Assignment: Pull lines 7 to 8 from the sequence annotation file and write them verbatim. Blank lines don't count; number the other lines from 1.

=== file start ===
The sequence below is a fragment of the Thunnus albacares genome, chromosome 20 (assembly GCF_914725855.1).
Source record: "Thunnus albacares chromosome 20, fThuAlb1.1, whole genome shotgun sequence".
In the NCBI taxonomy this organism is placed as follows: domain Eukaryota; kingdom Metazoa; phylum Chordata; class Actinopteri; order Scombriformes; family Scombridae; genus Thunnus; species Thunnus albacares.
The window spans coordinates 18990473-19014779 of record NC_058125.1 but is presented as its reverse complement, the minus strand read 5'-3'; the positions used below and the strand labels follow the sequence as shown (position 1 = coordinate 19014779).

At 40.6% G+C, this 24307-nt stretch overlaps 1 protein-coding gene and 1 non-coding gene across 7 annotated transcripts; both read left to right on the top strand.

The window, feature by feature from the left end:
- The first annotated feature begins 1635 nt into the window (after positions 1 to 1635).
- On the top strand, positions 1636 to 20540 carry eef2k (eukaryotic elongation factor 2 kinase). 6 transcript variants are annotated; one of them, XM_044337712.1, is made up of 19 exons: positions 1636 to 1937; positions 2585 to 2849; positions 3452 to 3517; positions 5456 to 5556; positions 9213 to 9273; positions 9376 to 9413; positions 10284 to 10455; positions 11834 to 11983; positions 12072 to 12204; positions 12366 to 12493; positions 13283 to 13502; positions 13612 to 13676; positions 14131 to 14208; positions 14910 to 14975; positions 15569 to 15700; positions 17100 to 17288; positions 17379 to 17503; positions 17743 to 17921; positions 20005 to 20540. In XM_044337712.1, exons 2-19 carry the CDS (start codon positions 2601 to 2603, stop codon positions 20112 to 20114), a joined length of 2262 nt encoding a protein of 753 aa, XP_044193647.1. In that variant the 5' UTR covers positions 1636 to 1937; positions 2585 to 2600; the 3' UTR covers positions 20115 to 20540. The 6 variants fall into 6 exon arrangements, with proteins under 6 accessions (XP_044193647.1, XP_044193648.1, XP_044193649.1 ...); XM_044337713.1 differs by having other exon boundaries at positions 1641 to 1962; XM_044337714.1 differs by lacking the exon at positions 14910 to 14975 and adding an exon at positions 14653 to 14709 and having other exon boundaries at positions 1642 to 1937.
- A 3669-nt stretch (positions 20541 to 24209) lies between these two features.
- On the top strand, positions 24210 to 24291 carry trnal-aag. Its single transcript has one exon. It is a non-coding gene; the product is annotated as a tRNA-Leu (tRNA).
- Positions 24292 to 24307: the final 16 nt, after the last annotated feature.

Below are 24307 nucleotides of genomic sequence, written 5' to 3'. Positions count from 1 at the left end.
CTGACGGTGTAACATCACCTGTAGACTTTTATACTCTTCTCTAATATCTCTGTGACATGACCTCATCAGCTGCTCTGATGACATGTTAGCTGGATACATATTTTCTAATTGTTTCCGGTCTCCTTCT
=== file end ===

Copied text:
- The first annotated feature begins 1635 nt into the window (after positions 1 to 1635).
- On the top strand, positions 1636 to 20540 carry eef2k (eukaryotic elongation factor 2 kinase). 6 transcript variants are annotated; one of them, XM_044337712.1, is made up of 19 exons: positions 1636 to 1937; positions 2585 to 2849; positions 3452 to 3517; positions 5456 to 5556; positions 9213 to 9273; positions 9376 to 9413; positions 10284 to 10455; positions 11834 to 11983; positions 12072 to 12204; positions 12366 to 12493; positions 13283 to 13502; positions 13612 to 13676; positions 14131 to 14208; positions 14910 to 14975; positions 15569 to 15700; positions 17100 to 17288; positions 17379 to 17503; positions 17743 to 17921; positions 20005 to 20540. In XM_044337712.1, exons 2-19 carry the CDS (start codon positions 2601 to 2603, stop codon positions 20112 to 20114), a joined length of 2262 nt encoding a protein of 753 aa, XP_044193647.1. In that variant the 5' UTR covers positions 1636 to 1937; positions 2585 to 2600; the 3' UTR covers positions 20115 to 20540. The 6 variants fall into 6 exon arrangements, with proteins under 6 accessions (XP_044193647.1, XP_044193648.1, XP_044193649.1 ...); XM_044337713.1 differs by having other exon boundaries at positions 1641 to 1962; XM_044337714.1 differs by lacking the exon at positions 14910 to 14975 and adding an exon at positions 14653 to 14709 and having other exon boundaries at positions 1642 to 1937.